The original DDR was probably the toughest parallel bus to implement successfully.  DDR2 got faster, but also implemented a number of changes to make implementation easier – changes like using slew-rate derating to get a better picture of your timing margin, and allowing for 2T timing on the heavily-loaded address bus.  And DDR3 added the new fly-by address routing and write-leveling.  Really, these changes were necessary to operate at faster speeds, but also helped make things easier.  Easier, that is, if you understand how to include all of them in your analysis of the bus.

If you are interested in finding out more about the challenges facing DDR3/4 and SERDES busses, take a look at this article in New Electronics magazine:

, , , , , ,

6 March, 2012

Interconnect loss modeling?  Check. 
Signal conditioning modeling?  Check. 
Ability to simulate multiple S-parameter models for things like connectors and packages and vias correctly in the time domain?  Oooh…. that’s a tough one.  Check!
Ability to include all sources of deterministic and random jitter, worst-case bit patterns, and worst-case crosstalk in the analysis?  Wow!  Check.
3D via modeling?  Check!
HyperLynx 8.2 is fully equipped to handle every SERDES problem you can throw at it.  Really, any signal integrity problem you can throw at it.  Power integrity too.

In general, SERDES designs are a lot easier to implement than parallel busses.  You have a smaller number of problems to worry about, but the problems that are there are considerable.  They are basically problems of fast edges and low margins.  The fast edges require careful attention to detail in all aspects of the layout, and bring about the need to analyze pieces of the interconnect that could be ignored with slower edges, most notably vias.  And the low margins necessitate a greater understanding of when the bus will actually fail.  So in order to be successful in the analysis of these busses, care must be taken to include everything that is needed to understand the limits.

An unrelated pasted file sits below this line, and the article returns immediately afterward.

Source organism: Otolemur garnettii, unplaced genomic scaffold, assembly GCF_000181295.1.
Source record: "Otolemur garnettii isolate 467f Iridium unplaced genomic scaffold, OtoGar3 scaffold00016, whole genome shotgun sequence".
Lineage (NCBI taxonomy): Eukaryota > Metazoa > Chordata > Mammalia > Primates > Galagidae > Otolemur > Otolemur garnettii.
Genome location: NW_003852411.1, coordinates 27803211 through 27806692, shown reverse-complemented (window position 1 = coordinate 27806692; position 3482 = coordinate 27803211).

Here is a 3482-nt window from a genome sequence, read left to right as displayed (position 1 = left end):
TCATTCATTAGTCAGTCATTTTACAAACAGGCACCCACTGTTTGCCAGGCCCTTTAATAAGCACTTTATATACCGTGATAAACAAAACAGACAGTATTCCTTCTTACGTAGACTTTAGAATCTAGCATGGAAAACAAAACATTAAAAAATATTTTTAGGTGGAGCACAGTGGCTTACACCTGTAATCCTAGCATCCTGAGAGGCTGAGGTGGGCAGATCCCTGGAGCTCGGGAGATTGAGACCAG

Read more about it in my recent article in New Electronics magazine:

, , , , , , , ,

5 March, 2012

“A man’s got to know his limitations” … true, and so does a digital bus.  Clint Eastwood’s quote to conclude the movie Magnum Force in 1973 also applies to digital busses.  Of course, back then, signal edge rates were slow enough that most people didn’t have to care too much about signal integrity.  And now, in sharp contrast, we’ve progressed to the point where we try to validate busses down to bit error rate (BER) levels of 10^-15.  And things are moving so fast now that you can’t rely on measurement to know your margins, or your limits.  Even parallel busses like DDR3 require simulation in order to appropriately understand the margins of the bus.  Probing at the pin on such busses yields little more than very ugly waveforms, so simulation allows a unique perspective into the limits of the bus. 

For SERDES busses, this is especially true.  With receiver equalization becoming very common, it is very important to know what the signal looks like inside the IC.  And, in order to ensure the bus will work to the required performance standards, you have to run simulations that predict performance for trillions of bits, and include effects of deterministic and random jitter.

You can read about this in greater detail in my recent article in New Electronics magazine on page 25:

, , , , ,

@MentorPCB tweets

Follow MentorPCB